The specter of an international terrorist threat is a fabrication of the Bush Administration. They have invented this myth and promoted it with relentless propaganda, explicitly in order to justify war profiteering, constraint of civil liberties, domestic spying and government secrecy.
The ‘reasonable’ opposition has accused the Bush Administration of fighting terrorism too aggressively, of compromising Constitutional liberties in their vendetta against terrorism. But in fact Bush&Co have compromised nothing. A domestic police state is their agenda, and the loud proclamations about terrorism are merely a means of achieving that end.
There. I’ve said it.
I heard Bernie Sanders on Air America last week, doing his Friday appearance with Thom Hartmann.
Sanders was proud to be the first Senator announcing opposition to Bush’s appointment of Mukasey as Attorney General. In Judiciary Committee hearings, Mukasey would not make a clear statement that he opposed waterboarding as a cruel and unusual punishment, in violation of the constitution.
“Let me be clear. Of course the United States government must do everything that it can to protect the American people from the dangerous threat of terrorism, but we can do that in ways that are effective and consistent with the Constitution and the civil liberties it guarantees.” [from Sanders's Congressional web page]
Sanders is probably the best Senator we’ve got — an independent from Vermont, a former Socialist, who still refuses to join the Democratic party. He’s one of a kind. Bernie is an outspoken critic of Administration policies, and for this he deserves our thanks and support. So it is all the more disappointing when he won’t stand up to the Administration’s tortured view of reality.
Paul Krugman (with Frank Rich) is one of two remaining New York Times columnists who regularly call the Administration on its lies. Krugman’s column this week was about fearmongering: He lambasts the Right, and reminds us “there isn’t actually any such thing as Islamofascism.” But then he concluded the column saying,
“Just to be clear Al Qaeda is a real threat...” [NYTimes column]
This is the legacy of six years of Bush harping on terrorism in every speech, while the opposition focuses on his boneheaded policies rather than on his distortions of reality. It has saturated the minds of Americans of all persuasions that something has to be done about terrorism; after 9-11 the world will never be the same, and anyone who says otherwise just ‘doesn’t get it’.
Bernie Sanders won't stand up to the hype about terrorism. Not Sanders or John Conyers or Russ Feingold. Not the New York Times. Not even The Nation or the New York Review or In These Times. There is no one in the Democratic Party and no one in the mainstream media who is willing to say that the Emperor is naked. Terrorism is a bogeyman, an excuse to keep the country in fear and to creep ever closer to martial law; to channel billions of dollars into military contracts, to suspend constitutional rights; a way to keep the entire country intimidated and paralyzed, unable to join with our fellow citizens and put a stop to what is happening.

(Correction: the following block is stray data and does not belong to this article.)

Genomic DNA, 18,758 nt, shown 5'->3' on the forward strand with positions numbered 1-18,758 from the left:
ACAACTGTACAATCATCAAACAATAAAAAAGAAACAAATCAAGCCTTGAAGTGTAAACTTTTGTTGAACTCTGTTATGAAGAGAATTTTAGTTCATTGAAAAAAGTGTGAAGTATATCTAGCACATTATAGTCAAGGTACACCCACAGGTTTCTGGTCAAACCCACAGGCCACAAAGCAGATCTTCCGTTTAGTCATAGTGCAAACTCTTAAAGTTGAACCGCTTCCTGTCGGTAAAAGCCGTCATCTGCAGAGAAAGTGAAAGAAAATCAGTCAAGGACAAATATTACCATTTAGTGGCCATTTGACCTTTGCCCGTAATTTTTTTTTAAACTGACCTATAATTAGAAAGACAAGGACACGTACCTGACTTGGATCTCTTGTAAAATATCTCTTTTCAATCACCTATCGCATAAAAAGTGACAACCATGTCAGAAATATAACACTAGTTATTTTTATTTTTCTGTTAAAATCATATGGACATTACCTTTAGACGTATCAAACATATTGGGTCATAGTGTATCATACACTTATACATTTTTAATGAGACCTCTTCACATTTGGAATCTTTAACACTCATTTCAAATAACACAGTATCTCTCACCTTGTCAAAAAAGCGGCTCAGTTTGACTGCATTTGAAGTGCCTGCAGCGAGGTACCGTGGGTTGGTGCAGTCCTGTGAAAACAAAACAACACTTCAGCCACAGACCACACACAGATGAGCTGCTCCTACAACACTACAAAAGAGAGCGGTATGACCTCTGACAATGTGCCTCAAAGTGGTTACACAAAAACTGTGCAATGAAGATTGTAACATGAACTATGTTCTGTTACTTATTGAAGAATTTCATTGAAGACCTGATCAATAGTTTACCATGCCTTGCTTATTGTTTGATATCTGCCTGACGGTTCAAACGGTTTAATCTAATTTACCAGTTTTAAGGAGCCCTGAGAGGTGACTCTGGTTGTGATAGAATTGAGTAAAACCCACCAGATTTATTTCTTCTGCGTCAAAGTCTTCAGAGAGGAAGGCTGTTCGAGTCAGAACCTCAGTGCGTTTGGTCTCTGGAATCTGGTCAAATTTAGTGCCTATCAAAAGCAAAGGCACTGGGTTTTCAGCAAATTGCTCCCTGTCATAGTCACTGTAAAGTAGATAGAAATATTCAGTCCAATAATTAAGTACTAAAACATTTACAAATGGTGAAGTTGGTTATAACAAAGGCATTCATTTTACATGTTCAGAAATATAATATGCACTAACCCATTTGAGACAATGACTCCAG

If the American people learned what was going on behind closed White House doors, we would bring the Administration down in short order. Secrecy is absolutely essential to the continuity of the Bush regime. Secrecy is justified by our national need to fight a war against terrorism.
A domestic surveillance program is awfully convenient for an Administration desperate to keep the opposition from congealing. Warrantless wiretapping, political spying, and infiltration of the political opposition are important tools for maintaining despots in power. The Administration has no interest in covert action against terrorists, but they well appreciate the importance of suppressing political dissent.
Meanwhile, we have an ‘opposition’ party and a ‘liberal’ press too brainwashed or too intimidated to tell the truth. (Or maybe they’re just too corporate.) The Administration says that some sacrifices of civil liberties, some compromises with the Constitution are necessary for an effective War against Terror. Our best representatives will defend the Constitution and even fight for saner priorities, but they will not impute Bush’s motives. They will not name the Administration’s crime.
Restrictions of liberties are not being proposed in order to more effectively oppose terrorism. Rather, the police state tactics are necessary to consolidate the power of the Regime, and terrorism is being promoted as an excuse to make the transition palatable to the American public.
And what about 9-11? A genuine response to the lessons of 9-11 must begin with recognition that all we know about those attacks and their connection to Al Qaeda has been filtered through the Administration. We know what they want us to know. Anyone who earnestly seeks the lessons of 9-11 will want to begin by declassifying thousands of hours of Congressional testimony. Video footage of the Pentagon explosion, audio records of stewardesses on hijacked airliners, and primary records of air traffic controllers have all been seized and classified, or destroyed outright. We the public have no primary evidence to substantiate the official account.